If species listed as threatened indeed go extinct by 2100, the world will see a great loss of biodiversity. For instance, Georgina Mace of the Zoological Society of London and her colleagues concluded from Red List data that 15 to 20 percent of today's species of birds, reptiles, fish, and amphibians could be eliminated.
Documented cases of extinction are fewer. Since 1500, 318 vertebrates, or about 0.8 percent of the total described, have disappeared, according to the Red List. Among plants, 380, or 0.1 percent of the estimated total, have officially gone extinct.
"That may not seem like a lot," admits paleontologist John Alroy of the University of California, Santa Barbara, but he notes that undocumented extinctions are undoubtedly much higher. He adds, "There is no reason to think that these rates will let up very soon."
Ecologists often estimate extinction rates by crunching the numbers for the density of species in a habitat, the size of the habitat, and its rate of loss. These estimates raise concern. For example, tropical rainforests, dubbed "evolutionary powerhouses" by paleontologist David Jablonski of the University of Chicago contain about 70 percent of the world's species. A variety of estimates put tropical-rainforest destruction at 0.5 to 2 percent per year.
Bjorn Lomborg, a statistician at Arhus University in Denmark, says that many evaluations of tropical rainforest devastation are overblown. Although he accepts a United Nations estimate that the world loses 0.5 percent of such land per year, he anticipates that in the future, the destruction will ebb. Standards of living will increase substantially in tropical countries, according to predictions of the U.N. Intergovernmental Panel on Climate Change. The result will be greater conservation awareness, argues Lomborg.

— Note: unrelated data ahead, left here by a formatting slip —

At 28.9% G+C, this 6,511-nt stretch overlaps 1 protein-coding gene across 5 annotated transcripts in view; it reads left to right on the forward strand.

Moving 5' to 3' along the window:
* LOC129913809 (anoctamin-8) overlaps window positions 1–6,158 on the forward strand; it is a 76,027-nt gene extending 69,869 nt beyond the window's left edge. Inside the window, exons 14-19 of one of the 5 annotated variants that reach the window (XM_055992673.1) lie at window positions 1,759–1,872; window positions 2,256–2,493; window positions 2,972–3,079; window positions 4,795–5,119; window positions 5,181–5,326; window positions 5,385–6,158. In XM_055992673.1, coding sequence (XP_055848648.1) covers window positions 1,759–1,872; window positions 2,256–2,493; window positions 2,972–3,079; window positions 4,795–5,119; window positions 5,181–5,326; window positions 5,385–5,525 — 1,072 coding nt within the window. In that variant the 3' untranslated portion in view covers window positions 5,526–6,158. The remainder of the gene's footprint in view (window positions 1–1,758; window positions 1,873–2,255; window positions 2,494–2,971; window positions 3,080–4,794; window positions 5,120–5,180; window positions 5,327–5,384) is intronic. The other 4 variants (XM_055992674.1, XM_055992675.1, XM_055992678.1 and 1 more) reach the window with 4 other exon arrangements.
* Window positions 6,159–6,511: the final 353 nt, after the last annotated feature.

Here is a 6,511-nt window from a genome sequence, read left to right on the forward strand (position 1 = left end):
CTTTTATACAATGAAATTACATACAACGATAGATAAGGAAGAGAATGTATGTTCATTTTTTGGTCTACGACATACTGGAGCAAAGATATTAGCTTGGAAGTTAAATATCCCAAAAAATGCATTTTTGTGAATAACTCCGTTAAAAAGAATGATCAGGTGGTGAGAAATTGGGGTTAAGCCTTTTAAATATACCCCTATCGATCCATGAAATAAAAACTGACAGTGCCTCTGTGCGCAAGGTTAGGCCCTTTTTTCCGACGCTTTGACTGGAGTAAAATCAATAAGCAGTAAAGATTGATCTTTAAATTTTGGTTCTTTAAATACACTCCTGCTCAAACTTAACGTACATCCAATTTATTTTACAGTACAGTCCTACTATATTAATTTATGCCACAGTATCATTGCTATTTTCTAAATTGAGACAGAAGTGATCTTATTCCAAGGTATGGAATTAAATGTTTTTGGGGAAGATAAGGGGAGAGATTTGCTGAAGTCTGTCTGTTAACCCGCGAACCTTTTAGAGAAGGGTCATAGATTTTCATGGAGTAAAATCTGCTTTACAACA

In a 1995 analysis, Stuart Pimm, now at Columbia University, and his colleagues calculated the current extinction rate using estimates of habitat destruction rate. They reported that the current extinction rate is 100 to 1,000 times the "natural background rates" ascertained from paleontologists' analyses of long dramafree periods in the fossil record.